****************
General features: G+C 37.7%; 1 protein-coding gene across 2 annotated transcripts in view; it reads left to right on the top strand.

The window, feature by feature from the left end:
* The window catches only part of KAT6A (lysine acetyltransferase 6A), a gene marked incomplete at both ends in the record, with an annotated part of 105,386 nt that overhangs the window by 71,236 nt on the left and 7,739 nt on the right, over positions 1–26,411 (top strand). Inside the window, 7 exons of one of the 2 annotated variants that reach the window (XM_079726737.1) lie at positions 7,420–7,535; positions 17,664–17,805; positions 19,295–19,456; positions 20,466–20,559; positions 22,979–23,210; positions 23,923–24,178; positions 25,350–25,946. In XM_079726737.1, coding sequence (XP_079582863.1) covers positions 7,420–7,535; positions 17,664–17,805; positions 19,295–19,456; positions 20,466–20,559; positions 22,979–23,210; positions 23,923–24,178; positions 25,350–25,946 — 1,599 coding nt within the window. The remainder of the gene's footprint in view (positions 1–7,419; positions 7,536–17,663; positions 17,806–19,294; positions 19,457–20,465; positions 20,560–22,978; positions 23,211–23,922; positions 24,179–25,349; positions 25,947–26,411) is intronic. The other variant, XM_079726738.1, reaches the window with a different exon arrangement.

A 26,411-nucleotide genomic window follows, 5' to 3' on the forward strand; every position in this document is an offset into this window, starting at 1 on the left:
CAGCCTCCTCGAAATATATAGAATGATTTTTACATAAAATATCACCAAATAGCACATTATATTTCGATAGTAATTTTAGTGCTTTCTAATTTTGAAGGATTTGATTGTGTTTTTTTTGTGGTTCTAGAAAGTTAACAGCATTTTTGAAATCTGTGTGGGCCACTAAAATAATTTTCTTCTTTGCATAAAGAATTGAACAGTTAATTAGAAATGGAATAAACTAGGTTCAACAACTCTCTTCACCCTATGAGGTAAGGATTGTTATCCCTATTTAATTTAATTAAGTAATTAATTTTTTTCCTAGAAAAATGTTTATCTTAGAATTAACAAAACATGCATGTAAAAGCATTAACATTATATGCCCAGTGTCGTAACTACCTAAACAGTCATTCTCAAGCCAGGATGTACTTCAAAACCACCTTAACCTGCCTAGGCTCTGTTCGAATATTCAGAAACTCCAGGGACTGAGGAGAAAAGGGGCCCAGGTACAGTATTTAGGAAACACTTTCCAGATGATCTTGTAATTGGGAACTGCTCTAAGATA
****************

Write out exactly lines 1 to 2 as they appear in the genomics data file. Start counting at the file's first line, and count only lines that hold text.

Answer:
General features: G+C 37.7%; 1 protein-coding gene across 2 annotated transcripts in view; it reads left to right on the top strand.

The window, feature by feature from the left end: